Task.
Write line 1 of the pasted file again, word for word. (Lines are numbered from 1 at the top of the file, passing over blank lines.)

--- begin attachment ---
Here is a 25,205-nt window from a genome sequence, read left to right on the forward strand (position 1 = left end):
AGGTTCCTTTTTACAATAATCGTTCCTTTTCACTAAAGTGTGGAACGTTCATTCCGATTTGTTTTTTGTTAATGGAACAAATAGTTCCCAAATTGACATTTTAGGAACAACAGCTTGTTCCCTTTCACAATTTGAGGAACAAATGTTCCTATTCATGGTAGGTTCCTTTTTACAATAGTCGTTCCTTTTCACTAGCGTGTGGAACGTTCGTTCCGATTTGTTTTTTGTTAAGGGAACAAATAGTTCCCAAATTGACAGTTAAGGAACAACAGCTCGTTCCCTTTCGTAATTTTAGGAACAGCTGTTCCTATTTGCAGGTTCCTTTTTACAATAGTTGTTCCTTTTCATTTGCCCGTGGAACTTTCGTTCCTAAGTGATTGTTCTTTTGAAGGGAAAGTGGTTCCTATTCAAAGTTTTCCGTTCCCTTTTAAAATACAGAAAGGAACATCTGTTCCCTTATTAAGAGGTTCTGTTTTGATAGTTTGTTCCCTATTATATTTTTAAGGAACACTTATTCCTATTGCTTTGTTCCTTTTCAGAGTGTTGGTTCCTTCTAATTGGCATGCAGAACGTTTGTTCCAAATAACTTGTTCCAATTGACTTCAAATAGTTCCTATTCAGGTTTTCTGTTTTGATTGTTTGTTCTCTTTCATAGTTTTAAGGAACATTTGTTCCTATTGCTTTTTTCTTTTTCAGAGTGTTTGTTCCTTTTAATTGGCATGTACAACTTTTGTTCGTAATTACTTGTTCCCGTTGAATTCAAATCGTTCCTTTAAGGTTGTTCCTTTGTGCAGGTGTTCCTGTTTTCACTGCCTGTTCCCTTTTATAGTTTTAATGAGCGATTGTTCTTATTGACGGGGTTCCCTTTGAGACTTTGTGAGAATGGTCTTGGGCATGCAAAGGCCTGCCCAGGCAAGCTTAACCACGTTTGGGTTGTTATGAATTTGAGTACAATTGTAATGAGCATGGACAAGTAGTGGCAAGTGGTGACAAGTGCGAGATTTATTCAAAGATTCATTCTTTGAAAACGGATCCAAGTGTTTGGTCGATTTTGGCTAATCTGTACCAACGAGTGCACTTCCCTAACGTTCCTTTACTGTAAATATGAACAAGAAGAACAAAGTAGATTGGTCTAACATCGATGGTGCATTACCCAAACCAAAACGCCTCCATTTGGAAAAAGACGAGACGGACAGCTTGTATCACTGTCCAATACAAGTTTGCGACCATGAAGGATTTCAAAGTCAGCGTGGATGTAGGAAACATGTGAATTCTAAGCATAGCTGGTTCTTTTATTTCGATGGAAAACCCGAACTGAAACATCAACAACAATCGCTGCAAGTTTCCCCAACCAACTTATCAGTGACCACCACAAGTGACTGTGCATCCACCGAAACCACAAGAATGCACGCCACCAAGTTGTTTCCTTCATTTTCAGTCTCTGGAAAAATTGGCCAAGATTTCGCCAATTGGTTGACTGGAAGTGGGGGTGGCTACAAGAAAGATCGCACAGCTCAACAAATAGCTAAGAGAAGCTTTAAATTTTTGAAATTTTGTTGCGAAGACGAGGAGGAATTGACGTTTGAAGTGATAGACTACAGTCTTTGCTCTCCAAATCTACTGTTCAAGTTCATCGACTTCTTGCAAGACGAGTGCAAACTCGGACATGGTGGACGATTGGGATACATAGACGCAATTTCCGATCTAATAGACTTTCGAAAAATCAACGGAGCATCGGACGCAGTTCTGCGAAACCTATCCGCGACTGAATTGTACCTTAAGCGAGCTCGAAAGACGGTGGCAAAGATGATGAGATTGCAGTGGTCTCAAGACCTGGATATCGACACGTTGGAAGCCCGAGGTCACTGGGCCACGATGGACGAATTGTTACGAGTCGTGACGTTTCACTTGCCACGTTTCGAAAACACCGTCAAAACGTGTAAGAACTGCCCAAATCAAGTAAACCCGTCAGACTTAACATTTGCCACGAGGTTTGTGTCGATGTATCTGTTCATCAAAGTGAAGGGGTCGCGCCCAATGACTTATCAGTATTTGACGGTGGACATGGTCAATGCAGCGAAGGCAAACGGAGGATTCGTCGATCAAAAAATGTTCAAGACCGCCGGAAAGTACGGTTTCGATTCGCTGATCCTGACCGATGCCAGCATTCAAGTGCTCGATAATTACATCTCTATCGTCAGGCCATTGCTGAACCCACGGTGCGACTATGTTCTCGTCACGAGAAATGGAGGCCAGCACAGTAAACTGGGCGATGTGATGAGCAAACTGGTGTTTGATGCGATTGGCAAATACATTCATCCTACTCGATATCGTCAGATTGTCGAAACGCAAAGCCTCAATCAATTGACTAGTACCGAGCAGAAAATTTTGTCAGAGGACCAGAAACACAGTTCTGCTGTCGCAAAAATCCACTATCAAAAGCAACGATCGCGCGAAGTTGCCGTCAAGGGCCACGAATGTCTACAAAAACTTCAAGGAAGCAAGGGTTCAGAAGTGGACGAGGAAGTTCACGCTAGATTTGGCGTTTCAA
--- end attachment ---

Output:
Here is a 25,205-nt window from a genome sequence, read left to right on the forward strand (position 1 = left end):